Every year here at Big Blue View we like to spend the weeks and months before training camp opens diving into the nuts and bolts of football.
Even in the best of years this part of the calendar is slow as the New York Giants (and every other team) only have sporadic OTAs, workouts, and mini-camps. So it’s a good time to peel back the layers and look not only at what is happening on the field, but the “why” behind what is happening.
In years past we have looked at the basic coverages used by defenses as well as some of the ways in which offenses can combine individual routes to create overarching route concepts to attack defenses. This year we we want to take things a step further to show the chess match between offenses and defenses. Why defenses choose the fronts and coverages they do, where they are strong, and how offenses can exploit their weaknesses to attack them.
How do defenses decide what coverage to play?
We’ll start on the defensive side of the field because we need a defense to identify.
Generally speaking, defenses determine their coverage schemes based on two factors. The foundation is their roster — what players they have and what their strengths are, and the coaches’ philosophic approach to defense. From there they try to anticipate what an offense will do in a given situation and put themselves in position to counter it.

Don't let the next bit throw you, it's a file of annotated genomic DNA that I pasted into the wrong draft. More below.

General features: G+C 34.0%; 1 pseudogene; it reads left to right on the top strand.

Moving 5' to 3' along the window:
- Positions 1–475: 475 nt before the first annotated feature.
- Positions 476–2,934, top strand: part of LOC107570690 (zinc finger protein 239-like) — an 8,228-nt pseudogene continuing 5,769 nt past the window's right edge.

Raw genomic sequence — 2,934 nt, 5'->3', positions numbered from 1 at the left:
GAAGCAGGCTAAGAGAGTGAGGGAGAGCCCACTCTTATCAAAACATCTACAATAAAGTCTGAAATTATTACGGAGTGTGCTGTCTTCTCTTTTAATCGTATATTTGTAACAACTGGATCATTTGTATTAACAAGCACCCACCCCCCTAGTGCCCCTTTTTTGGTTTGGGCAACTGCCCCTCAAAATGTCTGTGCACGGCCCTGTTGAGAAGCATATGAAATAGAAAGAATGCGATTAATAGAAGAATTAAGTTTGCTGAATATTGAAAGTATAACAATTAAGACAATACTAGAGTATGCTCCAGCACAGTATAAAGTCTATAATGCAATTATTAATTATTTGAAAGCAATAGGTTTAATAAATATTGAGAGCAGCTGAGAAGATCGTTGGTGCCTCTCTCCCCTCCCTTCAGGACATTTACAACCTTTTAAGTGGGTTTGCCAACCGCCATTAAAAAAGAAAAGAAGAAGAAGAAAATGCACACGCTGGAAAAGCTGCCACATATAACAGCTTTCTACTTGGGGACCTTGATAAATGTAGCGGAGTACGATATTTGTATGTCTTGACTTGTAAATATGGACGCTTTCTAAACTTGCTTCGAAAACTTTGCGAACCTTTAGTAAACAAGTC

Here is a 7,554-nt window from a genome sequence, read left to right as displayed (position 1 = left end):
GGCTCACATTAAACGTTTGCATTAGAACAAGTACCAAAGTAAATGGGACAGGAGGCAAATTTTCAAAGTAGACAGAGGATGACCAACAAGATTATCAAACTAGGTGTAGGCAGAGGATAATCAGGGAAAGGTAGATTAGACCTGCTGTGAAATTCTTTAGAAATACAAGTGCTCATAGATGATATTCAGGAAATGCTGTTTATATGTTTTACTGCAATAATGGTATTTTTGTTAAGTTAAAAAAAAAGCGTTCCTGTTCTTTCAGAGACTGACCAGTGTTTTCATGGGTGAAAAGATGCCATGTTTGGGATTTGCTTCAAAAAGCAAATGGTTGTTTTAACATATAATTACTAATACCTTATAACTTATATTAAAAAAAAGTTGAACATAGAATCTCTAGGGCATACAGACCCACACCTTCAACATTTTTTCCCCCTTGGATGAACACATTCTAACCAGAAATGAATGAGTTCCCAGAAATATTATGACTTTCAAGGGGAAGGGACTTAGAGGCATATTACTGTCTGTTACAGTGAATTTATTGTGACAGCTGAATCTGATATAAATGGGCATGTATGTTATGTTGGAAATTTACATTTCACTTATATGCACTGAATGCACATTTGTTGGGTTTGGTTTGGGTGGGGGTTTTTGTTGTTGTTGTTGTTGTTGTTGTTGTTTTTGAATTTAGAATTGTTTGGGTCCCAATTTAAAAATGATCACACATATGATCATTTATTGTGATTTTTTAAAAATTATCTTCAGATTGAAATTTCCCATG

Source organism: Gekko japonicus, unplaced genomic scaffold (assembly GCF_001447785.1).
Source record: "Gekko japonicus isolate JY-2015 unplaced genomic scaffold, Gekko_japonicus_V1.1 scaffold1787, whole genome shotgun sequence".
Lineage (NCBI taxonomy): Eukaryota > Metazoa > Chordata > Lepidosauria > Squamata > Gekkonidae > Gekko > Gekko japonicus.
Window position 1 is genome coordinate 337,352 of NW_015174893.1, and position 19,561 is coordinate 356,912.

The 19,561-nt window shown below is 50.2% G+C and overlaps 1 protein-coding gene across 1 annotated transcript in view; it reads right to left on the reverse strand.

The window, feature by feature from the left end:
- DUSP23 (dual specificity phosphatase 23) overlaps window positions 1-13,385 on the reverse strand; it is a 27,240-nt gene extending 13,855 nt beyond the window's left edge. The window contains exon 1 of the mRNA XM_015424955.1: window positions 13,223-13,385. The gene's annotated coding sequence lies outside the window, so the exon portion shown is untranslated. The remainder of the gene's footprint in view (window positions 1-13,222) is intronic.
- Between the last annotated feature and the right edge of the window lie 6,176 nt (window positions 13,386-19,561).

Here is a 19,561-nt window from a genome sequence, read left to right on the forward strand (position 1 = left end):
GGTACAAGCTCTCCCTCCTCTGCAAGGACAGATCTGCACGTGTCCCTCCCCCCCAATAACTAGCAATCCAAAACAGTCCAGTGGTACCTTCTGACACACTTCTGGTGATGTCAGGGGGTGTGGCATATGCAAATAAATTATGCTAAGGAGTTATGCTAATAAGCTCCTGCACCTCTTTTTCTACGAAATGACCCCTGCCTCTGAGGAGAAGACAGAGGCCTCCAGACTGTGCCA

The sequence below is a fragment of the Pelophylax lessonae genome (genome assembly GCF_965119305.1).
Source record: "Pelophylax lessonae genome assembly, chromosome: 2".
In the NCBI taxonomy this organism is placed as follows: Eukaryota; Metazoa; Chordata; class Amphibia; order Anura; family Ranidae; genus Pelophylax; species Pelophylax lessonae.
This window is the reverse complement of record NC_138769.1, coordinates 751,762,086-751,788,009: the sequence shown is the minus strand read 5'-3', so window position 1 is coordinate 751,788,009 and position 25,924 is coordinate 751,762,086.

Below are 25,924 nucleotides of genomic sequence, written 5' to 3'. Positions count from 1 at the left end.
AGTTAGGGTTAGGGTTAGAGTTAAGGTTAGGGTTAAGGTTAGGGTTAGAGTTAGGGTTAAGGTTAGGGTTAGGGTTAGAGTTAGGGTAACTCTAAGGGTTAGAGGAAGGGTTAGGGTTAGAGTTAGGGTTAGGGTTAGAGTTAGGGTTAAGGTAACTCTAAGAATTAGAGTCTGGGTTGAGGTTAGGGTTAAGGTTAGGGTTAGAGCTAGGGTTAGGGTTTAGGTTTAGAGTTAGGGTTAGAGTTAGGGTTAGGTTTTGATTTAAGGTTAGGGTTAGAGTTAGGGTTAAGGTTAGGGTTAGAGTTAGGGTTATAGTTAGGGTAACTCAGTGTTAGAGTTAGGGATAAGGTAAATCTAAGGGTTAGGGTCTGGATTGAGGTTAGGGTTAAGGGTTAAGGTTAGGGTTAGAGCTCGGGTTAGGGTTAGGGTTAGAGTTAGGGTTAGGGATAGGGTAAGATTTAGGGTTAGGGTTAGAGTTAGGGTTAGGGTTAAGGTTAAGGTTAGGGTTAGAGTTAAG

Typically speaking, man coverage requires an athletic premium at the cornerback position. Corners who are added for man coverage defenses are typically tall, long, and very athletic with excellent speed and movement skills. Often they are on par with the receivers they are covering and can be even better athletes. As well, press-man coverage allows them to disrupt receivers’ timing as well as their routes within five yards of the line of scrimmage. All told, that makes gaining separation more difficult for receivers against man coverage and generally leads to lower completion rates as well as (generally speaking) a lower EPA as compared to zone coverage. However, man coverages can also lead to lower turnover rates as there are fewer defenders in any given area of the field to capitalize on a mistake and corners typically have their backs to the quarterback.
So, then, what is a defense to do if they aren’t able to secure elite athletes for their defensive secondary, or have a coach who wants to take the ball away, not just see it batted to the ground?
In those cases defenses start to look toward zone coverages. Zone coverages offer more flexibility in both play and roster construction than man coverages. Zone coverages tend have a lower athletic requirement than man coverages, as defensive backs don’t have to run with receivers step-for-step. They also allow for more flexibility as players are covering areas rather than individual players, as well as more potential for generating turnovers as zone defenders are more able to play facing the backfield. The fact that zone defenders are not in phase with receivers also makes them more difficult to block and better able to rally to the ball in run defense.